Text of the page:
Stephen Sondheim

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Stephen Joshua Sondheim (born March 22, 1930) is an American musical theater lyricist and composer.

Contents

Early Life

Sondheim was born in New York City and grew up on the Upper West Side of Manhattan and later on a farm in Pennsylvania. An only child in a well-to-do family, Sondheim's childhood has been described as isolated and emotionally-neglected. His parents, Herbert and Janet "Foxy" Sondheim, were non-religious Jews, though Foxy had grown up in an Orthodox family; Sondheim had no formal religious education or association, did not have a Bar Mitzvah, and reportedly did not set foot in a synagogue until he was 17.

Herbert and Foxy Sondheim divorced when their son was young, a traumatic event which would have major repercussions on both his private life and his public work. Under the laws of the day, Sondheim's mother retained full custody, which was perhaps unfortunate; Foxy Sondheim was narcissistic, emotionally abusive, a hypochondriac, and became sexually predatory towards her son as a substitute for his absent father. Many have speculated that it was this early intense love/hate relationship with his monstrous mother that would re-emerge in many of Sondheim's later works, which often treat love and commitment as claustrophobic and smothering, most notably in his musical Company. Perhaps also as a result of his relationship with his mother, Sondheim would become known for giving words and/or music to a series of strong, manipulative, somewhat unstable female characters, including Mamma Rose in Gypsy, Mrs. Lovett in Sweeney Todd, and the Witch in Into the Woods, all of whom are obsessive about keeping a hold on their child or love interest.

Career

At about the age of ten, around the time of his parents' divorce, Sondheim became friends with Jimmy Hammerstein. Jimmy's father was the well-known lyricist/playwright Oscar Hammerstein II. Hammerstein taught Sondheim the basics of the musical after the boy came to him with a show he had written for a school performance. Though Hammerstein's reaction was negative, he saw the youngster's potential. As a training exercise, Hammerstein told Sondheim to write four pieces:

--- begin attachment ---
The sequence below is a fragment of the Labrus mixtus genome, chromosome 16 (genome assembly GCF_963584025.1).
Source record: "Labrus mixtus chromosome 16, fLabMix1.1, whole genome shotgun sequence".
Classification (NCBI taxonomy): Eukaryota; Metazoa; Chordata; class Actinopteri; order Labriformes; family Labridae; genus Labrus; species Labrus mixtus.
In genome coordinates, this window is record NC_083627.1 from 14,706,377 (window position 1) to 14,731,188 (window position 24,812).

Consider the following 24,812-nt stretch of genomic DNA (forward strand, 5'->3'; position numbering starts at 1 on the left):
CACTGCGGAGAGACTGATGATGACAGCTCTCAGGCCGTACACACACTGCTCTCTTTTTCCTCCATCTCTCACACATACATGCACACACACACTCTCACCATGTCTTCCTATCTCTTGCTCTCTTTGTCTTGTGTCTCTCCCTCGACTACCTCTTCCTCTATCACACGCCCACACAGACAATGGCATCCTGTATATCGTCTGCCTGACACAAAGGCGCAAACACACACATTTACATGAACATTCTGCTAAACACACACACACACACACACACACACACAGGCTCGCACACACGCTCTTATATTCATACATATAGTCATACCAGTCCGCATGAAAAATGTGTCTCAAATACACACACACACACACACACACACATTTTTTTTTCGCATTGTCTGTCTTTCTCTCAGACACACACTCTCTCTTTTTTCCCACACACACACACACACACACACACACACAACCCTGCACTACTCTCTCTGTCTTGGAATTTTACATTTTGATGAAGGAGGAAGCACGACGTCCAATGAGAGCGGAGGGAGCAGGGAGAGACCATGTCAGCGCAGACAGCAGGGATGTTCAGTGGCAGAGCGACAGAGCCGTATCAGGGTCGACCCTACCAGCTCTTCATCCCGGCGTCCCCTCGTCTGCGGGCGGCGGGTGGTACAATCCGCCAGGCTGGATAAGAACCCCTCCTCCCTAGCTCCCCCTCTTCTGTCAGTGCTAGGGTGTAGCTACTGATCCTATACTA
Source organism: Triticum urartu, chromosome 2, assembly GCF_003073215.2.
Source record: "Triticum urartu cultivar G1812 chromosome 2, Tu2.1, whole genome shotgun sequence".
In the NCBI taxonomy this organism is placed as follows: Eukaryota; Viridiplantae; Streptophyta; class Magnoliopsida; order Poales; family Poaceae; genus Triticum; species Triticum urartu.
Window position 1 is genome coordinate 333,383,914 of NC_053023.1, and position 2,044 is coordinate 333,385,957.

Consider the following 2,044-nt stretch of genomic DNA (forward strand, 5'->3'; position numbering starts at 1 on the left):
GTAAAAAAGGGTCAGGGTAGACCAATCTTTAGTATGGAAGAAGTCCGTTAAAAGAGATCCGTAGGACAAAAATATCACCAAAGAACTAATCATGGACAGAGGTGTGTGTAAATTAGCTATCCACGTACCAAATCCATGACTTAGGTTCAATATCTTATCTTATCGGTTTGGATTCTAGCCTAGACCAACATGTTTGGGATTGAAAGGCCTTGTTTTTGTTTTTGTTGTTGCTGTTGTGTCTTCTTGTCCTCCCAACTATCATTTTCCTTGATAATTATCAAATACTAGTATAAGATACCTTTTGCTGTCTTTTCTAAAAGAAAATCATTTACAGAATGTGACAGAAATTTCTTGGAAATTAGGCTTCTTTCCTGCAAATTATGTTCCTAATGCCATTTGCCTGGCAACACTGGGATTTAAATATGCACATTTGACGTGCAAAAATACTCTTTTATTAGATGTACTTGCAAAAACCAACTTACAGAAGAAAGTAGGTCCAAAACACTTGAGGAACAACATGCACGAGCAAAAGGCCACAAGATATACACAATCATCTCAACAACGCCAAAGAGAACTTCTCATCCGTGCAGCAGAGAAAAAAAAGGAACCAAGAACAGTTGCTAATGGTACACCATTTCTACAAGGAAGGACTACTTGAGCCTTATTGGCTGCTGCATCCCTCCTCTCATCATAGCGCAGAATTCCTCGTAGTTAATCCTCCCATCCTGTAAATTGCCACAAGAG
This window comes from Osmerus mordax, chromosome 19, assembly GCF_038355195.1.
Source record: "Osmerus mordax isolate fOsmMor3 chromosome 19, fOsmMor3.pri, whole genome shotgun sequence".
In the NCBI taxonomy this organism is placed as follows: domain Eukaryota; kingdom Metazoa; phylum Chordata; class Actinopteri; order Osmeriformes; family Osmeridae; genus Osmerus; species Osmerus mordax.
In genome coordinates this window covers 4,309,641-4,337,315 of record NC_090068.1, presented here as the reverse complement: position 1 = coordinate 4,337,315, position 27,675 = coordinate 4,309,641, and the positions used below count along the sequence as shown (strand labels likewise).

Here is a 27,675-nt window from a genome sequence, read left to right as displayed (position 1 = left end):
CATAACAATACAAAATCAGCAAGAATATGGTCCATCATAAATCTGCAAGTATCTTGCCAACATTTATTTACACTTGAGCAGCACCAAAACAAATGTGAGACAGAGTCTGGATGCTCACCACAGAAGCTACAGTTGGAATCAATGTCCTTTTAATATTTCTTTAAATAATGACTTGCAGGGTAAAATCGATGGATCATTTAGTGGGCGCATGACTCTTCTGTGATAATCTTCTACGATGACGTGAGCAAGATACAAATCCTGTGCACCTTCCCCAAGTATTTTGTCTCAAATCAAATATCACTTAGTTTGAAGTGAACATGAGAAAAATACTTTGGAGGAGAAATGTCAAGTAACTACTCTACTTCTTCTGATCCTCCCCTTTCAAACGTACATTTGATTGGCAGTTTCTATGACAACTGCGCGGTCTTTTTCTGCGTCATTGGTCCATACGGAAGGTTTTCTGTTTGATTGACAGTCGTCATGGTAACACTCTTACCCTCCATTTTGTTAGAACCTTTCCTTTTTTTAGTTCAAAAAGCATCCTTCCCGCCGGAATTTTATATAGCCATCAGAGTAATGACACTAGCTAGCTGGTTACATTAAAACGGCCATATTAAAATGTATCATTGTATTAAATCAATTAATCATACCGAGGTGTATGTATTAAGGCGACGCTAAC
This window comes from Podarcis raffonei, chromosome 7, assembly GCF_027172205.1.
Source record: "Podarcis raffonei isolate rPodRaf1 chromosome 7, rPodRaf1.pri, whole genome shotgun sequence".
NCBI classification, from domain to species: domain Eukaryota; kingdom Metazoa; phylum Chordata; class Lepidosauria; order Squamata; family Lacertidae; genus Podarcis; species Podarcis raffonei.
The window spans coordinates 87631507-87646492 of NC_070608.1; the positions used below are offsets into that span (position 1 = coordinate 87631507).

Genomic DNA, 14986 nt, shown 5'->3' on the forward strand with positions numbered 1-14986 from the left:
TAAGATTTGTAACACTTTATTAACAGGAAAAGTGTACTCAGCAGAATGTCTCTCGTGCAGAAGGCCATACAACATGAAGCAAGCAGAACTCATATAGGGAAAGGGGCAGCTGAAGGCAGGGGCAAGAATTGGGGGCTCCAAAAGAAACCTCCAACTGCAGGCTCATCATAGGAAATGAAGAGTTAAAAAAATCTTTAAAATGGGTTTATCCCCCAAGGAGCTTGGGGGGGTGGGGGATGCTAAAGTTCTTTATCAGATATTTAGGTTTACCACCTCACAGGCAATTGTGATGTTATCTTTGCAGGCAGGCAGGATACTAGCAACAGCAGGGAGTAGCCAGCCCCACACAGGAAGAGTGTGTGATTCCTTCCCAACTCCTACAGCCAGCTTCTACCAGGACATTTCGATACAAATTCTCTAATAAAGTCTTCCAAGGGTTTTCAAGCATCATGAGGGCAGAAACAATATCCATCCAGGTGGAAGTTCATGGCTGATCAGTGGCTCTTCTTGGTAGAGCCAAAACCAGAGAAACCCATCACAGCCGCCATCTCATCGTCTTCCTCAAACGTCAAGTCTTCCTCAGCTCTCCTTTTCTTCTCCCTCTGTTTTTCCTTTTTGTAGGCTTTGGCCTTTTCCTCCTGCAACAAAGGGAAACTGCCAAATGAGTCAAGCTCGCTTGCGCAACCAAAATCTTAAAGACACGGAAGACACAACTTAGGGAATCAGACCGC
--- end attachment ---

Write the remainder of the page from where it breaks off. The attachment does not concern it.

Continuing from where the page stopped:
• A musical based on a good play (which became All That Glitters)
  • A musical based on a bad play (which became High Tor)
  • A musical based on an existing novel or short story not previously dramatized (which became Mary Poppins)
  • An original musical (which became Climb High)

None of these "assignment" musicals was produced professionally. High Tor and Mary Poppins have never been produced at all, because the rights holders for the original works refused to grant permission for a musical to be made.

Sondheim went on to study composition with the composer Milton Babbitt. In 1954, he wrote both music and lyrics for Saturday Night, which was never produced on Broadway and was shelved until a 1997 production at London's Bridewell Theatre.

At the age of 25, Sondheim wrote the lyrics to West Side Story, accompanying Leonard Bernstein's music and Arthur Laurents's book. In 1959 he wrote the lyrics to the musical Gypsy, with music by Jule Styne and a book again by Laurents. Finally in 1962 Sondheim saw a musical for which he wrote both the music and lyrics, A Funny Thing Happened on the Way to the Forum, open on Broadway. His next musical, Anyone Can Whistle, was a financial failure, though it has developed a cult following. He donned his lyricist-for-hire hat for one last show, Do I Hear a Waltz?, with music by Richard Rodgers, and since then has devoted himself to both composing and writing lyrics for a series of critically acclaimed musicals.